Luke does not accept that offer to sell out and become part of the very apparatus against which he has taken up arms. However, Luke also doesn’t respond by fighting back. Instead, confronted with the inevitability of his defeat and the realisation that he cannot defeat the overwhelming power of his father’s ambitions, Luke essentially gives up. He drops from Bespin. Mark Hamill famously objected to the addition of a scream to early remasters of The Empire Strikes Back, because – as Hamill saw it – “it’s like he’s committing suicide.” Luke is literally dropping out.

It’s a powerful and striking conclusion, and one which resonates with the larger myths of Generation X – the idea that they represent “a bleak dropout culture”, seen as “a lost generation” with “few heroes, no anthems, no style to call their own.” The battle at Bespin leaves Luke traumatised, lying in bed, cradling an amputated limb as evidence of a symbolic castration at the hands of a father who had lost all patience for his listlessness. Luke even confronts betrayal by his benign father figures, asking why Obi-Wan (and also implicitly Yoda) lied to him.

Reaching out across the generational divide.

However, the eightiesness at the heart of The Empire Strikes Back arguably finds its best expression on Bespin with the character of Lando Calrissian. Lando is a manipulative scoundrel who has somehow found himself in charge of a mining colony. Of course, the audience doesn’t actually see any mining on Bespin. Bespin is probably the most luxurious location in the original trilogy. It is clean, it is shiny, and it is populated by people who actually want to be there.

Theoretically, Bespin is similar to any of the other industrial settings from the original Star Wars like Tatooine or the Death Star. However, The Empire Strikes Back suggests that Cloud City has painted over these industrial processes with a more warm and welcoming veneer. Lando is introduced as an old acquaintance of Han, but he has made himself respectable. He dresses nicer, he is accompanied by staff, he has transformed himself from a smuggler into a legitimate businessman. “You sound like a businessman, a responsible leader,” Han states, surprised.

Sticking the Lando.

Lando has reinvented himself for a new era. “Yeah, I’m responsible these days,” he tells Han. “It’s the price you pay for being successful.” There is a sense in which Lando has sold out in the way that Vader clearly wants for Luke. Lando was an untrustworthy rogue, but now he’s just a man looking out for all his employees. Lando is presented as something close to the ideal of a small business owner. He is a responsible individual who just wants to run his corner of the universe with minimal outside interference.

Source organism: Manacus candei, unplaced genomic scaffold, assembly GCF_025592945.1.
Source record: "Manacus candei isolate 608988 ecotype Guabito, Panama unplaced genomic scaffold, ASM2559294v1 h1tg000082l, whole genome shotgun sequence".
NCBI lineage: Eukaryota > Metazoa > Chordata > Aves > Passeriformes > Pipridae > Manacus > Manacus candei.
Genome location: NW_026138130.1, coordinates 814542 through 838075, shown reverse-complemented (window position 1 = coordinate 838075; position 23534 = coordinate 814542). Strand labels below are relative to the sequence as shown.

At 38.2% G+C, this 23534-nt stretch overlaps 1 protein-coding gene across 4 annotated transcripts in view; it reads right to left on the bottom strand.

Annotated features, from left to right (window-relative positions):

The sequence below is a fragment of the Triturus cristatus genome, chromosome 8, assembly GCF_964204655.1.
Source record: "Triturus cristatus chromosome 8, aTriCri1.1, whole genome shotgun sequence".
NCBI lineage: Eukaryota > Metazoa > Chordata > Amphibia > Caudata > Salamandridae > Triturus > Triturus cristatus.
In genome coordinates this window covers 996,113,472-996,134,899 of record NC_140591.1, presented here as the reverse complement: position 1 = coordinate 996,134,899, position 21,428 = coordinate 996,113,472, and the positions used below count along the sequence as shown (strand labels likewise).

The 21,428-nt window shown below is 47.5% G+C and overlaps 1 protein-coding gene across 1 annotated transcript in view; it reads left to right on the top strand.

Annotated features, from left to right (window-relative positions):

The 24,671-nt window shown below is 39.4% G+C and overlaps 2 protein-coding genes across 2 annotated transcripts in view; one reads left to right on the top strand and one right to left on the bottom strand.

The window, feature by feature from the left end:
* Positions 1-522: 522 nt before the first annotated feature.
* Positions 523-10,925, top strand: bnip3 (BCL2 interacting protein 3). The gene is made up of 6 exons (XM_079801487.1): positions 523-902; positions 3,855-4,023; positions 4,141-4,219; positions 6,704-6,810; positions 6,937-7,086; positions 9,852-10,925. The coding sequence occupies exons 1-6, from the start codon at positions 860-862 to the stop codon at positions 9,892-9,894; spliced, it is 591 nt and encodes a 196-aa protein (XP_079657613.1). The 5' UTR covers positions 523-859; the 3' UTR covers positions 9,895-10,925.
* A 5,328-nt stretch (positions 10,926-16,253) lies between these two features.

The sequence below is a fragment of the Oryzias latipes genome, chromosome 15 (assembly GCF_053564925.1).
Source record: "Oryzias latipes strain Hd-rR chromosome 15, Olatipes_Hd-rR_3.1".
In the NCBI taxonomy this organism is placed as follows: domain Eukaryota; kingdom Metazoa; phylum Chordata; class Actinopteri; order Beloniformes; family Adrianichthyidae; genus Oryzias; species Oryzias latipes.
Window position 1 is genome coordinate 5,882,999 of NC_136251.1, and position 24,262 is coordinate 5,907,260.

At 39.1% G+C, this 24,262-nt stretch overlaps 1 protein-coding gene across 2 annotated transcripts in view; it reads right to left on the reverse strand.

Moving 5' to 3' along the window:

“You see, since we’re a small operation we don’t fall into the jurisdiction of the Empire,” Lando explains. Han asks, “Aren’t you afraid the Empire’s gonna find out, shut you down?” That fear is very real for Lando, to the point that he betrays Han in order to protect Bespin. It is no surprise that some business bloggers have even embraced the idea of Lando as an allegory for small businesses trying to navigate relationships with more powerful entities. (On that note, Vader also drafts in independent contractors to help hunt down the Millennium Falcon; outsourcing.)

Bounty Law.

Lando seems to fighting to keep the heel of the Empire off his neck. Lando’s actions are treated largely as commerce. He describes his “deal” and his “arrangement” with Darth Vader, who has even arranged a very dramatic confrontation with Han and Leia in order to demonstrate the perceived civility of Bespin; Vader waits to greet them in a dining room with a banquet table already set. Lando and Cloud City seem to speak to certain core myths of the eighties.

If Lando is a small business owner, he is decrying heavy government regulation. He seems to have been spurred to action in part by the revelation that Vader intends to leave a “garrison” on Cloud City full-time, to supervise his activities. This reflects certain anxieties of the Reagan era, most notably the assertion that “government is not the solution to [the] problem; government is the problem.”  Reagan famously argued for a reduction in government regulation and a cut in taxes. While nowhere near as dramatic as the drama in Cloud City, one imagines Lando would empathise.

This is what happens when you get tenure.

However, something more subtle and interesting happens after Lando surrenders the crew of the Millennium Falcon to Darth Vader. The Empire Strikes Back reveals that Cloud City has a dark underbelly. Although it is first explored by C-3PO and Chewbecca, Han and Leia also find themselves imprisoned there. This section of the city is quite different from the glamourous upper levels. It looks much more like the industrial designs of the original Star Wars, with dungeons and conveyor belts.

The climax of the film suggests that this is the literal underbelly of Cloud City. Luke fights Vader through the industrial bowels of the city before finding himself dangling from an antenna at the bottom. While there are stark differences between the polished exterior of the upper levels and the grim lower levels, they are clearly unified. The production design and the direction consciously mirrors them. The bars at the top of the dungeon are designed to evoke the skylight in Han and Leia’s glorious penthouse apartment.